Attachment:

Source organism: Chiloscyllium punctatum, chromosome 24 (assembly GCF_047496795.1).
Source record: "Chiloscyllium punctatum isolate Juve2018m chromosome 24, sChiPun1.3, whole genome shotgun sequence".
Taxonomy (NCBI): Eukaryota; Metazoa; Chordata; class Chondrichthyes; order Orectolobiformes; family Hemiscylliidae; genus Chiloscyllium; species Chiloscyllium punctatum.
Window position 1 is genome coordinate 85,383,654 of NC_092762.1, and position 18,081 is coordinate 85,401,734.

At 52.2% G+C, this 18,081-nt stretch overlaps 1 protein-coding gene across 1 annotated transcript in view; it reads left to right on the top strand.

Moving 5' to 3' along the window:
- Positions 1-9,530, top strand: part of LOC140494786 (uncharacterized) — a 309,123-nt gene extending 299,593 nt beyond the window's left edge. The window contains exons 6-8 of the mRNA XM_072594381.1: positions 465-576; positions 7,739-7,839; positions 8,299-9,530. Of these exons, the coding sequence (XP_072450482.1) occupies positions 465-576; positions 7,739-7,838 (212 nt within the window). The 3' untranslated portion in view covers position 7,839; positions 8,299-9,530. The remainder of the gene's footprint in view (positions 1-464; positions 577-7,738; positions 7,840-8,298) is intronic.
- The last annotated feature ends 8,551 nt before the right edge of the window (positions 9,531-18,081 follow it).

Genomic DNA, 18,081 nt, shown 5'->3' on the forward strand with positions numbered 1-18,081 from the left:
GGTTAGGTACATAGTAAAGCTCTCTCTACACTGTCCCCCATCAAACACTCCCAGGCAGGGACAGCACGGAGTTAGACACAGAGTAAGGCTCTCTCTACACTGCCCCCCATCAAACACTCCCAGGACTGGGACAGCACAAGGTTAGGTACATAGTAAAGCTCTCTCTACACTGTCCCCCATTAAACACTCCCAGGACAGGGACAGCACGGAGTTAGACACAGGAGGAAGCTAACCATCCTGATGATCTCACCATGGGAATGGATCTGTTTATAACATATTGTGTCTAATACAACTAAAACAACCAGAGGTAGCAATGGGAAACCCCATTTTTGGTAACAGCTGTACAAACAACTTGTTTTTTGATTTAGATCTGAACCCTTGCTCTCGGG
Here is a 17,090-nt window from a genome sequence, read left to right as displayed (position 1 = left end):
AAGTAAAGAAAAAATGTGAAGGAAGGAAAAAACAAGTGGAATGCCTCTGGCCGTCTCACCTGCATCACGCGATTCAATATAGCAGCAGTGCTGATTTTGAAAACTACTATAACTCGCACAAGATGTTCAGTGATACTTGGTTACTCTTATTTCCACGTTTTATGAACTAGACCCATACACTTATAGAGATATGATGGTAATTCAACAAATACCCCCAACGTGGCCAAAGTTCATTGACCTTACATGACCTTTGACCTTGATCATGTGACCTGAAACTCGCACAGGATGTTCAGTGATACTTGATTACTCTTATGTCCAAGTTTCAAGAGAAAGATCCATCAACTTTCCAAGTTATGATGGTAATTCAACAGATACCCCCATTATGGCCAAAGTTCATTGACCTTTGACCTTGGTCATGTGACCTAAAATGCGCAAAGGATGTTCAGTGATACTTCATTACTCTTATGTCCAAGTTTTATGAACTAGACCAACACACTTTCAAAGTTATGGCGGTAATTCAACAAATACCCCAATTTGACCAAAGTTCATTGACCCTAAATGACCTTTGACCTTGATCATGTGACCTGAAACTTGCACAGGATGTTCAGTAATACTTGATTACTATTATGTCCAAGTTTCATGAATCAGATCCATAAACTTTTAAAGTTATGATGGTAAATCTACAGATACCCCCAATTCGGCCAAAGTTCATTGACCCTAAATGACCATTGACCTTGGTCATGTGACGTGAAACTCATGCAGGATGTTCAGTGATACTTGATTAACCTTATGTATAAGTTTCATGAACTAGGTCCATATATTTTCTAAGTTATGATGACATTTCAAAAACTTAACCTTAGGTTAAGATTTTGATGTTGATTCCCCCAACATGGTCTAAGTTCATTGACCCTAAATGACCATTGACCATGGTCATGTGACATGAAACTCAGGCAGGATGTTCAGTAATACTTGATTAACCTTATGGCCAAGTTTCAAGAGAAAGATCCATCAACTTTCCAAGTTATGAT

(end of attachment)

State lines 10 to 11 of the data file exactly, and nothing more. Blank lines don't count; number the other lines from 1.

GGTTAGGTACATAGTAAAGCTCTCTCTACACTGTCCCCCATCAAACACTCCCAGGCAGGGACAGCACGGAGTTAGACACAGAGTAAGGCTCTCTCTACACTGCCCCCCATCAAACACTCCCAGGACTGGGACAGCACAAGGTTAGGTACATAGTAAAGCTCTCTCTACACTGTCCCCCATTAAACACTCCCAGGACAGGGACAGCACGGAGTTAGACACAGGAGGAAGCTAACCATCCTGATGATCTCACCATGGGAATGGATCTGTTTATAACATATTGTGTCTAATACAACTAAAACAACCAGAGGTAGCAATGGGAAACCCCATTTTTGGTAACAGCTGTACAAACAACTTGTTTTTTGATTTAGATCTGAACCCTTGCTCTCGGG
Here is a 17,090-nt window from a genome sequence, read left to right as displayed (position 1 = left end):